2024 Summer Courses

*Please note:

  • Summer Course Timetable, scheduled times, delivery method, descriptions, reading lists, and/or locations are TBA and are subject to change.
  • Department of English ACORN Enrolment for Summer F courses: TBA
  • Monday, May 20 Victoria Day - no classes on the Holiday

*Summer 2024 Graduate English Course Timetable (TBD)













































ENG1582HF L0101

Piers Plowman

Gaston, K.

Course Description:

A study of Piers Plowman, the fourteenth-century alliterative dream vision famously described as “a commentary on an unknown text.” This course will focus on the B-text of the poem with excursions into the A and C texts, giving special attention to issues including economic and social justice, poverty and perfection, legal and literary representation, learning and study, and the relationship between Latin and the vernacular. Throughout, we will investigate the way that Piers uses literary form to express and analyze ethical and spiritual dilemmas. We will also survey major literary critical approaches to the poem and its late fourteenth century context.

Course Reading List:

  • The Vision of Piers Plowman: B-Text, ed. A. V. C. Schmidt (if available)
  • Piers Plowman: A New Annotated Edition of the C-Text, ed. Derek Pearsall
  • Emily Steiner, Reading Piers Plowman (Cambridge, 2013)

Course Method of Evaluation and Course Requirements:

  • Final paper 35%;
  • Midterm paper 25%;
  • In-class presentation and response 20%;
  • Class participation 20%.


Term: SUMMER F-TERM (May 2024 and June 2024)
Date/Time: TBA 2 hours
Location: Room TBA  
Delivery: In-Person

ENG5284HF L0101

Canadian Animal Stories: Ethics and Aesthetics

Aguila-Way, T.

Course Description:

This course will explore intersections between Canadian literary studies and the interrelated fields of critical animal studies and animal narratology. Anchored in seminal readings by Martin Heidegger, Jacques Derrida, Cary Wolfe, Donna Haraway, and J.M. Coetzee, the first half of the course will introduce some of the key ethical and representational questions that inform the interrelated fields of critical animal studies and animal narratology: What role does language play in mediating the boundary between humans and non-human animals? What power does literature have to imagine animals without erasing their "significant otherness" (Haraway)? Are certain literary forms more suited to this challenge than others? The second half of the course will take the lessons we have gleaned from our readings in critical animal studies and animal narratology to query the role of animals within the Canadian literary imagination. What is at stake in declaring, as Charles G.D. Roberts once did, that the animal story is a distinctly “Canadian genre”? In what ways has the Canadian literary imagination instrumentalized animals to bolster the English Canadian projects of “white civility” (Coleman) and settler-colonialism? And how have Canadian writers used literary aesthetics to imagine more ethical ways of being with animals?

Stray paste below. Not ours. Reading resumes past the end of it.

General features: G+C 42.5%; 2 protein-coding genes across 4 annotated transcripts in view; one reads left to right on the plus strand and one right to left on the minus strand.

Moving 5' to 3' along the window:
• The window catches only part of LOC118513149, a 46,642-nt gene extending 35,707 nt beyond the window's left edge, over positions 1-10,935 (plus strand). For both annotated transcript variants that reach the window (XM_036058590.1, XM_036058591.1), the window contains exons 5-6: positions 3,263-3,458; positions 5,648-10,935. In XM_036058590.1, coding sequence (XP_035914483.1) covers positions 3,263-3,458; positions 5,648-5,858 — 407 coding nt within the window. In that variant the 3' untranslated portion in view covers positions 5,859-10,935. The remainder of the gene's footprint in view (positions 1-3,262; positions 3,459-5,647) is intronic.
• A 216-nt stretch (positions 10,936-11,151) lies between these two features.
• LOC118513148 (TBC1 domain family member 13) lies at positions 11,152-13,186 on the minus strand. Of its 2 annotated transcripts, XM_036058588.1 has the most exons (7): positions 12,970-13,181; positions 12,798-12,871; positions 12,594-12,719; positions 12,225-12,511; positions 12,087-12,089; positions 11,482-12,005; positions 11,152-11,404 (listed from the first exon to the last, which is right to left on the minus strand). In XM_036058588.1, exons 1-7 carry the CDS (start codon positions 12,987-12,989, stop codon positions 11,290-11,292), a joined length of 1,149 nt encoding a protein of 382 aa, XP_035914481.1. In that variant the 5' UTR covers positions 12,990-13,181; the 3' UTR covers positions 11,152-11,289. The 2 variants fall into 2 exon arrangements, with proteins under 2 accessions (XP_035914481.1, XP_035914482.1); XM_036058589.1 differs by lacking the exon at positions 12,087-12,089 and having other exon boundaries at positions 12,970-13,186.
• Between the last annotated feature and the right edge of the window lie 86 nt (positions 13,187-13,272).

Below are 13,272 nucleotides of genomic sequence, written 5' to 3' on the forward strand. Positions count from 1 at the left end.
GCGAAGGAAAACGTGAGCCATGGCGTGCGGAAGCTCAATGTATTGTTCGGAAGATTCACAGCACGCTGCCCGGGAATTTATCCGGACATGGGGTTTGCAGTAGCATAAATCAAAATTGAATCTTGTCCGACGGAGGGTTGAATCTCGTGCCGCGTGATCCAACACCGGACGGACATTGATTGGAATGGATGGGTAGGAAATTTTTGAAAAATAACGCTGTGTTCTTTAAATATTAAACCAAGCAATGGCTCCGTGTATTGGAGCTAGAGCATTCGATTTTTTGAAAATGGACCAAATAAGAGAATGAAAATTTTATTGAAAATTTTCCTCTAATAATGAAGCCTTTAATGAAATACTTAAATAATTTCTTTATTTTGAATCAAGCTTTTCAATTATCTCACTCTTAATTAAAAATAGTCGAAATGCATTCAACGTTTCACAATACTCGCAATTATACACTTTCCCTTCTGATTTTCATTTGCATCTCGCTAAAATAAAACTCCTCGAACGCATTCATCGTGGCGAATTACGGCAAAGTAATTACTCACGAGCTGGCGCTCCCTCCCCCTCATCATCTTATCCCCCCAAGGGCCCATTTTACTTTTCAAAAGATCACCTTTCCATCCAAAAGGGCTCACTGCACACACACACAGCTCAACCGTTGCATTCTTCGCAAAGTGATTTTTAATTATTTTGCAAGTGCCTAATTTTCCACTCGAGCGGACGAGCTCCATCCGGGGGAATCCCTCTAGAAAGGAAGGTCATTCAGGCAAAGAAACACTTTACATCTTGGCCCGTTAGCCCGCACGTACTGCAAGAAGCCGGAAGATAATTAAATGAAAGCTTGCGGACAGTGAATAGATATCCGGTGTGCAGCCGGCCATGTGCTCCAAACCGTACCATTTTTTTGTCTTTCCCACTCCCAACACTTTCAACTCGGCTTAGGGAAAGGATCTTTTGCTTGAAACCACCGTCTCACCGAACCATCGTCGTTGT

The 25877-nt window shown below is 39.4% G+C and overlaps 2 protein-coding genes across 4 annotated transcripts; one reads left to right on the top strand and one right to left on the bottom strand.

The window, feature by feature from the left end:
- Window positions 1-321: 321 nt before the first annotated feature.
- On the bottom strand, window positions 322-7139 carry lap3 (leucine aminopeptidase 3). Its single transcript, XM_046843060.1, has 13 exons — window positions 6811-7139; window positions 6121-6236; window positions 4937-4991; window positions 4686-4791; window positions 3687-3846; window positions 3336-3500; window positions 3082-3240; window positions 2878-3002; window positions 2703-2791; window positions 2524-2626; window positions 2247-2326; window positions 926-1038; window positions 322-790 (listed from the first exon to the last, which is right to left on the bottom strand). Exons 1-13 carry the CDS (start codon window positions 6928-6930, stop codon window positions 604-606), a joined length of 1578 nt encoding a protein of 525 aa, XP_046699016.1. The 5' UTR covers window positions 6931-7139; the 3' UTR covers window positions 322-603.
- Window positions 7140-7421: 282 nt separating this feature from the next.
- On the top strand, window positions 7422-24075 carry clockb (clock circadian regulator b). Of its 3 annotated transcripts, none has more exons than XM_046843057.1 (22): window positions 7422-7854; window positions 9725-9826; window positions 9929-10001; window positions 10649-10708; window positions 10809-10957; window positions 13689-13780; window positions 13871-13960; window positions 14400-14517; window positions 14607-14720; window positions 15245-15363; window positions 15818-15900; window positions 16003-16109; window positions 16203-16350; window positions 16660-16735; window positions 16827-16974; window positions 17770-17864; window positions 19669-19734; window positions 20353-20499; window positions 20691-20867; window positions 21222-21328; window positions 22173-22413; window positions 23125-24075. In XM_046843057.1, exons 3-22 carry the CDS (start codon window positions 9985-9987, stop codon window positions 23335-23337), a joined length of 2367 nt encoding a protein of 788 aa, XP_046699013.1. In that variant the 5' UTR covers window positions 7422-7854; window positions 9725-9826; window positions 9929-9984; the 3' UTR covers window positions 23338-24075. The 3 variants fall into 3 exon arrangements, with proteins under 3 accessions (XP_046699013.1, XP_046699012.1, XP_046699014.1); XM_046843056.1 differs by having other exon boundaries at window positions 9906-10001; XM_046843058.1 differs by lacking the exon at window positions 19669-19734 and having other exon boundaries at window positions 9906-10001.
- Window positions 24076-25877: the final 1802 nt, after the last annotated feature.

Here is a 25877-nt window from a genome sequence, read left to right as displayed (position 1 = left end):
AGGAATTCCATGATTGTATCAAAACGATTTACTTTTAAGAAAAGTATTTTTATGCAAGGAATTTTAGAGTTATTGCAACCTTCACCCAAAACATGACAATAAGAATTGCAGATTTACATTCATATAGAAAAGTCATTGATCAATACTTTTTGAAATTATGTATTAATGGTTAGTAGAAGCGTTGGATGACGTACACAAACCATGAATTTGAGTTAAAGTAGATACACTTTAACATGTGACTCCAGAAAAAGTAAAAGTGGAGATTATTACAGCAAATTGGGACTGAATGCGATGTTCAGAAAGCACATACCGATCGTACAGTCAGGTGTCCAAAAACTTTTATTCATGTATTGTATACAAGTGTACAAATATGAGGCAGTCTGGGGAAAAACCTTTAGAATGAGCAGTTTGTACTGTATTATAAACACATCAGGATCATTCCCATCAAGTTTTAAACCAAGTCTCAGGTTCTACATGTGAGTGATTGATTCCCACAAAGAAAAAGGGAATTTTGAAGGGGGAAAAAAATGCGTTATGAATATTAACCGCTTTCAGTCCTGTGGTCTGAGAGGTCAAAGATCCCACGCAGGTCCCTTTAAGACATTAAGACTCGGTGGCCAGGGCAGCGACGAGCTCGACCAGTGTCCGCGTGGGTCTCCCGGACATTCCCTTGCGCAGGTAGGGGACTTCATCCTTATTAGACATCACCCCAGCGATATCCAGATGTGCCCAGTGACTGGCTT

Course Reading List:

Theoretical Texts: Martin Heidegger, Fundamental Concepts of Metaphysics; Jacques Derrida, The Animal that Therefore I Am; Cary Wolfe, “In the Shadow of Wittgenstein’s Lion”; Donna Haraway, When Species Meet; David Herman, Narratology Beyond the Human; Mario Ortiz-Robles, Literature and Animal Studies; Lori Gruen, Entangled Empathy; Nicole Shukin, Animal Capital; J.M. Coetzee, The Lives of Animals; Ursula Heise, Imagining Extinction: The Cultural Meanings of Endangered Animals.

Literary Texts: Charles G.D. Roberts, The Kindred of the Wild Grey Owl, Pilgrims of the Wild; Barbara Gowdy, The White Bone; Marian Engel, Bear; Margaret Atwood, Surfacing; Don McKay, Birding, or Desire; Adam Dickinson, Kingdom, Phylum; Alyssa York, Fauna; Thomas King, The Back of the Turtle; Leanne Betasamosake Simpson, A Short History of the Blockade.

Course Method of Evaluation and Course Requirements

  • Seminar presentation & report (20%);
  • seminar participation (15%);
  • conference presentation (25%);
  • final research paper (40%)


Term: SUMMER F-TERM (May 2024 and June 2024)
Date/Time: TBA 3 hours
Location: Room TBA  
Delivery: In-Person

ENG6188HF L0101 

Land, Myth and Translation in a Time of Crisis (INSTRUCTOR CHANGED COURSE - July 2023)

Most, A.

Course Description